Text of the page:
LOS ANGELES (AFP) - The thunderous success of Thor: Ragnarok has helped Walt Disney Studios become the first distributor in history to hit US$5 billion (S$6.7 billion) in annual global box office sales three times, it said Thursday (Nov 30).
It is the third year in a row that the entertainment giant has passed the US$5 billion benchmark, with its sure-fire biggest hit, Star Wars: The Last Jedi, not due in theatres for another two weeks.
Thor: Ragnarok, made by Disney's Marvel subsidiary, is on the verge of surpassing US$800 million worldwide, putting the company's haul for 2017 at US$1.8 billion in North America and US$3.2 billion abroad.
Last year was the first in which all five of Walt Disney Studios' top brands - Disney, Walt Disney Animation Studios, Pixar Animation Studios, Marvel Studios and Lucasfilm - released movies, giving the company an industry-first US$7 billion box office.
Much of Disney's success this year has been due to its live-action remake of Beauty And The Beast, the highest grossing film worldwide in 2017 with US$1.3 billion.
It has been a record year for Marvel, which is celebrating its first hat-trick of $100 million-plus domestic openings, kicked off in May by Guardians Of The Galaxy Vol. 2 and followed a month later by Spider-Man: Homecoming. Those two films also passed US$800 million worldwide, making the trifecta (including Thor) a first for Marvel, with the parent company expected to account for half of the top 10 highest grossing films of 2017.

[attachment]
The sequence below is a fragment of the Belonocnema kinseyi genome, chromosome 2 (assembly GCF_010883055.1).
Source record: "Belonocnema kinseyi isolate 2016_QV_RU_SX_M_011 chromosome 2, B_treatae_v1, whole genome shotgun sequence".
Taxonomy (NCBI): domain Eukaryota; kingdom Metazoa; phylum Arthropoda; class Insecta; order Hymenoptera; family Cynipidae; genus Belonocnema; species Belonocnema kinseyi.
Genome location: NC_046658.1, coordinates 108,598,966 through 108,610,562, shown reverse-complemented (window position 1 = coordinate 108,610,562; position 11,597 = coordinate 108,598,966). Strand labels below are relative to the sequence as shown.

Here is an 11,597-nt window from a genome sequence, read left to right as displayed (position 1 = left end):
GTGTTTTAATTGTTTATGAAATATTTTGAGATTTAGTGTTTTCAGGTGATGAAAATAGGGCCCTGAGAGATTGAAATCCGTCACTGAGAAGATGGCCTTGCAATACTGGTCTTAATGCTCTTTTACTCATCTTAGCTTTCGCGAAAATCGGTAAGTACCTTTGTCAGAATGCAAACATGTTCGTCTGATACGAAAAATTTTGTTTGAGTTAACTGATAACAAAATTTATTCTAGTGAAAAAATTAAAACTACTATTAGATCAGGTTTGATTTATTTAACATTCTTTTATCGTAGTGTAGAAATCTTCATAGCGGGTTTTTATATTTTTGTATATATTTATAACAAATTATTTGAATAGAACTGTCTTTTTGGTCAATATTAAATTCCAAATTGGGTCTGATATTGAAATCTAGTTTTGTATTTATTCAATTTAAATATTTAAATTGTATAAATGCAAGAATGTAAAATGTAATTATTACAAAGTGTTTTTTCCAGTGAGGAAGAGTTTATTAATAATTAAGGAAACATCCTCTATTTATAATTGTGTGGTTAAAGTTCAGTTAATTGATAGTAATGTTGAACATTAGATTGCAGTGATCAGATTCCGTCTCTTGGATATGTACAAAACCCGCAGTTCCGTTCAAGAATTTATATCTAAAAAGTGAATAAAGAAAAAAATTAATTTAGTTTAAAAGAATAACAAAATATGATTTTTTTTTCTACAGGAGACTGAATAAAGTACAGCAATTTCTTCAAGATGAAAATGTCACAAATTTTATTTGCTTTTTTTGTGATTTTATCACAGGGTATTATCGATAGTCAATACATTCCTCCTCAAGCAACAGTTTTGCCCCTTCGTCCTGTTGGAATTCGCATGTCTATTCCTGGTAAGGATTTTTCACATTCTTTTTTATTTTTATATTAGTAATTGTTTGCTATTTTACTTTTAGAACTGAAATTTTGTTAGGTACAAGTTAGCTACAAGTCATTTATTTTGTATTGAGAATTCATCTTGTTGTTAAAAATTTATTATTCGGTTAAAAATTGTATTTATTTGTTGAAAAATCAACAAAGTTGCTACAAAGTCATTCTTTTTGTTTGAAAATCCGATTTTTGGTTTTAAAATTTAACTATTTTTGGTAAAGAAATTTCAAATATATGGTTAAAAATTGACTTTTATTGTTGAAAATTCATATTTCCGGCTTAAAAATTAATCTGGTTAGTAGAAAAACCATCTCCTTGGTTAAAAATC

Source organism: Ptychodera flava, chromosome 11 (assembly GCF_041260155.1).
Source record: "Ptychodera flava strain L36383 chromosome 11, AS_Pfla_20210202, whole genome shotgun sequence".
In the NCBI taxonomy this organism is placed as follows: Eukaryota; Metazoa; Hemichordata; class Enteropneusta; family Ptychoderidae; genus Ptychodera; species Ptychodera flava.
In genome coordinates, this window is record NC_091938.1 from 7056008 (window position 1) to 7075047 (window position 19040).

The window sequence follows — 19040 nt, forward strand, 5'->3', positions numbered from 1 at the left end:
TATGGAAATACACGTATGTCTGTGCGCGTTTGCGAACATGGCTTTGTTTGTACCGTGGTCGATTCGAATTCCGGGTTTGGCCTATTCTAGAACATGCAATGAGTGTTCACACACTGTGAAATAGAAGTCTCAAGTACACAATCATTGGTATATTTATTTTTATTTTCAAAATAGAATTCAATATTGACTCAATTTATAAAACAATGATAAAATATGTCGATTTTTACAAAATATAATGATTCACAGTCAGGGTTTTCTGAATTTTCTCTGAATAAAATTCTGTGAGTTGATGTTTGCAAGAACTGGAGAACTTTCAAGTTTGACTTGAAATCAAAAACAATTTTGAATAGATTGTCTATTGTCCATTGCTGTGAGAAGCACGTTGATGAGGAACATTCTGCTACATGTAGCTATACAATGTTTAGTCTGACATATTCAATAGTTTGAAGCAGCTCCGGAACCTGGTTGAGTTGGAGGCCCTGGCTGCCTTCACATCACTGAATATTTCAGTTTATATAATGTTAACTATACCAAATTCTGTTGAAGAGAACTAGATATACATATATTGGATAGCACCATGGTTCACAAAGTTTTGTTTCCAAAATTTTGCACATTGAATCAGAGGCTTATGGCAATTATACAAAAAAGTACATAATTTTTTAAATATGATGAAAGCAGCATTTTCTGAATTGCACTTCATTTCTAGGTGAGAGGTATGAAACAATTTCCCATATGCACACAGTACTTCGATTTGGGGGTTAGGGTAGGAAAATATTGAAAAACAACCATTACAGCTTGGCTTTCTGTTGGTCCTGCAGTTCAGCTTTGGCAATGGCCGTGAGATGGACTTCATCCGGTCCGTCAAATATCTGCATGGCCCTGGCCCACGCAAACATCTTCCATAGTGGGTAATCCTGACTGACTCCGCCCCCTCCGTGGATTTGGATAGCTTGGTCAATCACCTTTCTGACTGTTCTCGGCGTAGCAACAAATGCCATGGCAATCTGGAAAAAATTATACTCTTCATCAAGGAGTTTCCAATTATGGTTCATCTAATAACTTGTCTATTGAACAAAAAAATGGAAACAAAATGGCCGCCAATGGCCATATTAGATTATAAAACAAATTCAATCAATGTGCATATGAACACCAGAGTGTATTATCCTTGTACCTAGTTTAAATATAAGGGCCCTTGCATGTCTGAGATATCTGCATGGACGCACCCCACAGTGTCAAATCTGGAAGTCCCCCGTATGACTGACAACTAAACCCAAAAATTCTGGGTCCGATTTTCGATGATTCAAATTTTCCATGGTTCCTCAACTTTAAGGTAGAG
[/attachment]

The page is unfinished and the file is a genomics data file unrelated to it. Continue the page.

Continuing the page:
Pixar's Coco netted US$72.9 million for the five-day Thanksgiving period and is approaching US$180 million worldwide while late 2016 releases Moana and Rogue One: A Star Wars Story bumped up 2017 takings by US$561 million.
The Last Jedi, which hits theaters on Dec 15, is widely expected to have the top domestic opening weekend of the year and cross the $1 billion mark.
The Walt Disney Company, the world's second largest media conglomerate behind Comcast, surprised investors earlier this month by missing Wall Street expectations for fourth quarter revenue and earnings.
But the company is expecting to bounce back as it expands its Star Wars franchise with a new trilogy and live-action TV series, and introduces streaming services to rival Netflix and Amazon.